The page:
Q: My wife signed up for a free credit score last year but was auto-enrolled in a monthly membership that we had to jump through hoops to cancel. Would there be any way to get a totally free credit score without there being any credit card information required?
A: It’s amazing that these companies advertising free credit reports and scores are still going strong. Judging by all the TV commercials they run, it’s quite apparent that their “free” services must be making them a lot of money!
How the “free trials” really work
Like you said, they intentionally make the cancellation process tedious, because they know some people won’t bother to do it. Usually your window of opportunity to cancel before your credit card is charged is 7 days. After that, you will be automatically signed up for a monthly membership program that may run your anywhere from $10 to $20 a month.
Unfortunately when it comes to these free trials, you won’t be able to get your free credit score without credit card billing info being supplied during signup. Now you still can get a free score using those services, but you just need to make sure you cancel during the trial window.
3 important tips on how to get a free score without having your card charged:
1. Cancel the trial the same day you signup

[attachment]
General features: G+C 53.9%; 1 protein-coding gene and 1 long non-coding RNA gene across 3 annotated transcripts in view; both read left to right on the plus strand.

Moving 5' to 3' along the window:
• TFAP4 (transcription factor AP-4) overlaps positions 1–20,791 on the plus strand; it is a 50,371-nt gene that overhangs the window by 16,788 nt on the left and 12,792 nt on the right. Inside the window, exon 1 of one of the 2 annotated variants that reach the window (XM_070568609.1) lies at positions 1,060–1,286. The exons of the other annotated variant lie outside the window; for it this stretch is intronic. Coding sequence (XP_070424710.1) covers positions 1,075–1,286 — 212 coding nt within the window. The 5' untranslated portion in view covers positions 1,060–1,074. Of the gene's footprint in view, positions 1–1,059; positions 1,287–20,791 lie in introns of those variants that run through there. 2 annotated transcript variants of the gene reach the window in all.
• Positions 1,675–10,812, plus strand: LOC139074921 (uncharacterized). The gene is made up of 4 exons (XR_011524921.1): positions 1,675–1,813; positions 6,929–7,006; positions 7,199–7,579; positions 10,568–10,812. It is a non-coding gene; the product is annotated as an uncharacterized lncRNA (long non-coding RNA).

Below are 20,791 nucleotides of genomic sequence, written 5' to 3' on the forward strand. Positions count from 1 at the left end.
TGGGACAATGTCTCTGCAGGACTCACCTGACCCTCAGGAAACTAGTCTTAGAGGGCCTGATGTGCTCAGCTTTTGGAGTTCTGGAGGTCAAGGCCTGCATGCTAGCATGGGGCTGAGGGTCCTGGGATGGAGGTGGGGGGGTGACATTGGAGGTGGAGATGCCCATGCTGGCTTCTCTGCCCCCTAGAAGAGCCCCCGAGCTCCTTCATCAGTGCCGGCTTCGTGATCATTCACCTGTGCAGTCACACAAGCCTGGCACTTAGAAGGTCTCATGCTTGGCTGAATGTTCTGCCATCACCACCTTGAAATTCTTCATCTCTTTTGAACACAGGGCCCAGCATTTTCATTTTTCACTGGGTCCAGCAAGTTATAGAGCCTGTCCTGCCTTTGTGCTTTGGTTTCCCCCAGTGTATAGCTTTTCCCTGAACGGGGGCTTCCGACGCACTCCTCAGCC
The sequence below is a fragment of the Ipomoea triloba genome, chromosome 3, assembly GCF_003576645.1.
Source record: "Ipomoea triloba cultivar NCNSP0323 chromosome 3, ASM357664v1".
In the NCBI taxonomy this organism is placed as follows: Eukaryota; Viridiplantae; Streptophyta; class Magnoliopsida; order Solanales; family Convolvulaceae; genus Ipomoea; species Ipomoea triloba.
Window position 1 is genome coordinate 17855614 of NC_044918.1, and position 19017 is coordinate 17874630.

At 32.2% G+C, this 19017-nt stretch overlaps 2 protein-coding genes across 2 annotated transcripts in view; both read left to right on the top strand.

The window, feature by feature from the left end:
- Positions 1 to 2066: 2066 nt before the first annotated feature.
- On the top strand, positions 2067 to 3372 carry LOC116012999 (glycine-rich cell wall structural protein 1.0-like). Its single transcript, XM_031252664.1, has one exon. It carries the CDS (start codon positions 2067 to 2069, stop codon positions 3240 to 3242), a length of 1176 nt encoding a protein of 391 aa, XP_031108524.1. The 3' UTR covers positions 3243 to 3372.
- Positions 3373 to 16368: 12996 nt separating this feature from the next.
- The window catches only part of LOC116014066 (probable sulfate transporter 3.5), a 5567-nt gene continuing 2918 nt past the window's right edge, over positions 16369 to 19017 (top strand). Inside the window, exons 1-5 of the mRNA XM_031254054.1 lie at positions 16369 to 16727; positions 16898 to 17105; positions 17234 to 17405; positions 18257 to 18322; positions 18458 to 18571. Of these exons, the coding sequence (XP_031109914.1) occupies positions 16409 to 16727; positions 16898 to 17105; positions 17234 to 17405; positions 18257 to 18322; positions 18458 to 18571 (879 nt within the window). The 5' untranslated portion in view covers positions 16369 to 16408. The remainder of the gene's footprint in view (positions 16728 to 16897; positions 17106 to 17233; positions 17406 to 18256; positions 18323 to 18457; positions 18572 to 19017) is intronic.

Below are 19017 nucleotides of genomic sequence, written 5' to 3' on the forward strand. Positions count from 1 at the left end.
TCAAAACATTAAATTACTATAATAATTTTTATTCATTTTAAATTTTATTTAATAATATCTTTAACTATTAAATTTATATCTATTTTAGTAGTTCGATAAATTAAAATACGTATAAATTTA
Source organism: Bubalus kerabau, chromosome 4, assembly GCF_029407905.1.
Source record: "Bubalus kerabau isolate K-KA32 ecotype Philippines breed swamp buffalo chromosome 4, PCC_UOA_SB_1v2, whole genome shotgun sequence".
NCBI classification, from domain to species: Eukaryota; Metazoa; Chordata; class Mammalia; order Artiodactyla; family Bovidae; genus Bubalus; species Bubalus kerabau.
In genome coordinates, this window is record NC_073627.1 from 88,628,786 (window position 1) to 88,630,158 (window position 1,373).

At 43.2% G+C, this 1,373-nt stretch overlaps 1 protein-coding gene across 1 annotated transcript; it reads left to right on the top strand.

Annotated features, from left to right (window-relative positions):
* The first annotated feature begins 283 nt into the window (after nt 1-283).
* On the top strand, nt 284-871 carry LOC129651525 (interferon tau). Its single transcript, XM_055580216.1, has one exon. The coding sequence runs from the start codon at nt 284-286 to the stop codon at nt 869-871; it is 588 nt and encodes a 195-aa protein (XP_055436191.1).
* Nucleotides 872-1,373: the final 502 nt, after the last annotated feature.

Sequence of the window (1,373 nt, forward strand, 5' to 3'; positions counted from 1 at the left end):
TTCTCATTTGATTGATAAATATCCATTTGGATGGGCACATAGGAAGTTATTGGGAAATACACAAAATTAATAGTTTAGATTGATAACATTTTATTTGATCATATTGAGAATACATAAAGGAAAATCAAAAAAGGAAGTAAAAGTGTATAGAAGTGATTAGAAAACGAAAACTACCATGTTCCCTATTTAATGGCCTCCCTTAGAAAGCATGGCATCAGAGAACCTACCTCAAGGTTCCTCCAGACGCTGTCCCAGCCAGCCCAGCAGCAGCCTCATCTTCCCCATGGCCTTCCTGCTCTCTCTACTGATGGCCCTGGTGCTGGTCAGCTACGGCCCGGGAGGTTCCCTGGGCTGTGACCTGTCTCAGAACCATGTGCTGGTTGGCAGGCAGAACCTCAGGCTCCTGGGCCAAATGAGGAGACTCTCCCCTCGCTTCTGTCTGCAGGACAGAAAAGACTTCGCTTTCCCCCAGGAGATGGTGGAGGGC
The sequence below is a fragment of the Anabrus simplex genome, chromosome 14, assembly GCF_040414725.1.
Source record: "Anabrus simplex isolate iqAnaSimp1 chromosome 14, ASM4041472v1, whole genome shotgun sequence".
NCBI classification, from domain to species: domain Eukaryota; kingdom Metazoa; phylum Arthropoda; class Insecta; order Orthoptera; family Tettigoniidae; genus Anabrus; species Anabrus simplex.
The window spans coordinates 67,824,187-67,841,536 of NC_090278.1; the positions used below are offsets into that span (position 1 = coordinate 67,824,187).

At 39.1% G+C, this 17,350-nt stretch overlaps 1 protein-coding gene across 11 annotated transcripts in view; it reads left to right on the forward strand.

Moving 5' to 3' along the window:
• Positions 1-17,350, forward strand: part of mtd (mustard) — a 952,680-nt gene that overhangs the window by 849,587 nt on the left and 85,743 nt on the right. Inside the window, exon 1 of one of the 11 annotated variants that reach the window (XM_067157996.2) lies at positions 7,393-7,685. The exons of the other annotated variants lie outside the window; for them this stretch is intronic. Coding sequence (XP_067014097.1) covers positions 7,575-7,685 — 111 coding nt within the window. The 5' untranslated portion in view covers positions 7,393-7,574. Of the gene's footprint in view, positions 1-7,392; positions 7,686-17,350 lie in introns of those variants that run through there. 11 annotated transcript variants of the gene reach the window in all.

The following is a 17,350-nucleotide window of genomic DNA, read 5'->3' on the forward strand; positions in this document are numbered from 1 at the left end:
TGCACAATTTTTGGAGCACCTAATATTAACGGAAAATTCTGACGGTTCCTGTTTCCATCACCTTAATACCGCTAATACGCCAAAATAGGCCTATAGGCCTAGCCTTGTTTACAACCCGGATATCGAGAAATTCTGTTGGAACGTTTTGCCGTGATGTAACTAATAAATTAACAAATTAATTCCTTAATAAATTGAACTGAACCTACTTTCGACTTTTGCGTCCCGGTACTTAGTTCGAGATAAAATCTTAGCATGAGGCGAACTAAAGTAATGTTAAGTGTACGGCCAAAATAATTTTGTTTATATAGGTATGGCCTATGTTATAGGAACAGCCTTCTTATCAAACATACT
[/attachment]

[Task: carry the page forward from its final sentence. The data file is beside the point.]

I usually recommend you cancel the same day you signup, immediately after you see your score. That way, if they make an “accident” in processing your cancellation, you still have several days to straighten things out. Make sure you get an email confirmation from them which clearly states your account has been canceled.
2. Follow the cancellation instructions to a tee
Don’t be surprised if their cancellation instructions are a confusing multi-step process. Whatever the case may be, just make sure you read them slowly and carefully; both during the signup as well as when you cancel.
3. Contact your credit card company before the free trial is up
It probably won’t come down to this, because most free credit score providers wouldn’t try this because then they would have the FTC all over them. But if for some reason you do not get a cancellation confirmation email or run into some other obstacle during the cancellation process, then you should contact your credit card’s customer service before the trial period is up.
Explain to the fraud department the situation – i.e. “Two days ago I signed up for a 7 day free trial, but they are not confirming my formal cancellation request. I would like my credit card account notated in the event they try and charge my card after the 7 days is up.” That way if they do end up charging your card, at least you should have a stronger argument for disputing the charge, since you had the problem documented before the free credit score trial was even up.
An Alternate Option: Pay a Small One-Time Fee For Your FICO Score
When people say “credit score” they are usually talking about your FICO, which is by far the most widely used version. Although a free credit score without credit card enrollment isn’t possible, another option you have is to buy your score outright through MyFICO, which is actually owned by FICO/Fair Isaac Corp. They sell scores from Equifax and TransUnion for a one-time upfront fee through their “FICO Standard” program. After you buy it there’s no membership to cancel or anything like that, so you won’t have to worry about any of those games.
This post was selected for the Carnival of Personal Finance on PTMoney.com